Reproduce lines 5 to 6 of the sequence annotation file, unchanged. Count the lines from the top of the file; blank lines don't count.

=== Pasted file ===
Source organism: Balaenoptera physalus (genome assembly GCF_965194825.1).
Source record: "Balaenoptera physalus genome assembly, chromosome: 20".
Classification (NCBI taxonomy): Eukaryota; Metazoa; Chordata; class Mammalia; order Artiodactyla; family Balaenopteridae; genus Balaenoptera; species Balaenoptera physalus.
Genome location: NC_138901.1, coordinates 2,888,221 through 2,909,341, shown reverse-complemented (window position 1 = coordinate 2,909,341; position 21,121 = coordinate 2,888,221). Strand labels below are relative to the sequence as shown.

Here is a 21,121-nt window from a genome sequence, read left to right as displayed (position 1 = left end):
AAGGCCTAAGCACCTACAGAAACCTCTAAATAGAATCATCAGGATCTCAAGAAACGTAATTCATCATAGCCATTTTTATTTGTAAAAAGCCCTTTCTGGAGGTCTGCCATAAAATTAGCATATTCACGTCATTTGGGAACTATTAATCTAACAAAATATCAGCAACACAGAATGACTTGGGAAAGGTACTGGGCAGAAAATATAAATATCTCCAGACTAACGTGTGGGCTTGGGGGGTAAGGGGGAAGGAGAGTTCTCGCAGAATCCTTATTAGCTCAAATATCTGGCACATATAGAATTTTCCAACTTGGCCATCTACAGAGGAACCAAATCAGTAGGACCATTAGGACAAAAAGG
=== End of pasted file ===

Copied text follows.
Here is a 21,121-nt window from a genome sequence, read left to right as displayed (position 1 = left end):
AAGGCCTAAGCACCTACAGAAACCTCTAAATAGAATCATCAGGATCTCAAGAAACGTAATTCATCATAGCCATTTTTATTTGTAAAAAGCCCTTTCTGGAGGTCTGCCATAAAATTAGCATATTCACGTCATTTGGGAACTATTAATCTAACAAAATATCAGCAACACAGAATGACTTGGGAAAGGTACTGGGCAGAAAATATAAATATCTCCAGACTAACGTGTGGGCTTGGGGGGTAAGGGGGAAGGAGAGTTCTCGCAGAATCCTTATTAGCTCAAATATCTGGCACATATAGAATTTTCCAACTTGGCCATCTACAGAGGAACCAAATCAGTAGGACCATTAGGACAAAAAGG